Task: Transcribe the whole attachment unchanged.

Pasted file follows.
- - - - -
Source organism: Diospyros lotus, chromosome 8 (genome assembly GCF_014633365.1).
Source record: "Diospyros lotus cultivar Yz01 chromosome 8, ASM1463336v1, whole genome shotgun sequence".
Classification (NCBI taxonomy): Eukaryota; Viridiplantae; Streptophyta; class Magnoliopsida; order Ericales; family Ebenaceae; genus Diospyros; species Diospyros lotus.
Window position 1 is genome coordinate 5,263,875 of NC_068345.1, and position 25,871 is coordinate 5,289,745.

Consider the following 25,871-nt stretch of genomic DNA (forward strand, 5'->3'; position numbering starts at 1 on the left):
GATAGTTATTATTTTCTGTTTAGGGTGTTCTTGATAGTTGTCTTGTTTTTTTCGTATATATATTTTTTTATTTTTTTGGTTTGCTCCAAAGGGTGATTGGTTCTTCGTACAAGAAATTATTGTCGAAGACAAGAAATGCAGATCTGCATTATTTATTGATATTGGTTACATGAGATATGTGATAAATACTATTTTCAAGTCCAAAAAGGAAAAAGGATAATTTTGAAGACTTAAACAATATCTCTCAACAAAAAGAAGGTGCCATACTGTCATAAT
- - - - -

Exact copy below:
Source organism: Diospyros lotus, chromosome 8 (genome assembly GCF_014633365.1).
Source record: "Diospyros lotus cultivar Yz01 chromosome 8, ASM1463336v1, whole genome shotgun sequence".
Classification (NCBI taxonomy): Eukaryota; Viridiplantae; Streptophyta; class Magnoliopsida; order Ericales; family Ebenaceae; genus Diospyros; species Diospyros lotus.
Window position 1 is genome coordinate 5,263,875 of NC_068345.1, and position 25,871 is coordinate 5,289,745.

Consider the following 25,871-nt stretch of genomic DNA (forward strand, 5'->3'; position numbering starts at 1 on the left):
GATAGTTATTATTTTCTGTTTAGGGTGTTCTTGATAGTTGTCTTGTTTTTTTCGTATATATATTTTTTTATTTTTTTGGTTTGCTCCAAAGGGTGATTGGTTCTTCGTACAAGAAATTATTGTCGAAGACAAGAAATGCAGATCTGCATTATTTATTGATATTGGTTACATGAGATATGTGATAAATACTATTTTCAAGTCCAAAAAGGAAAAAGGATAATTTTGAAGACTTAAACAATATCTCTCAACAAAAAGAAGGTGCCATACTGTCATAAT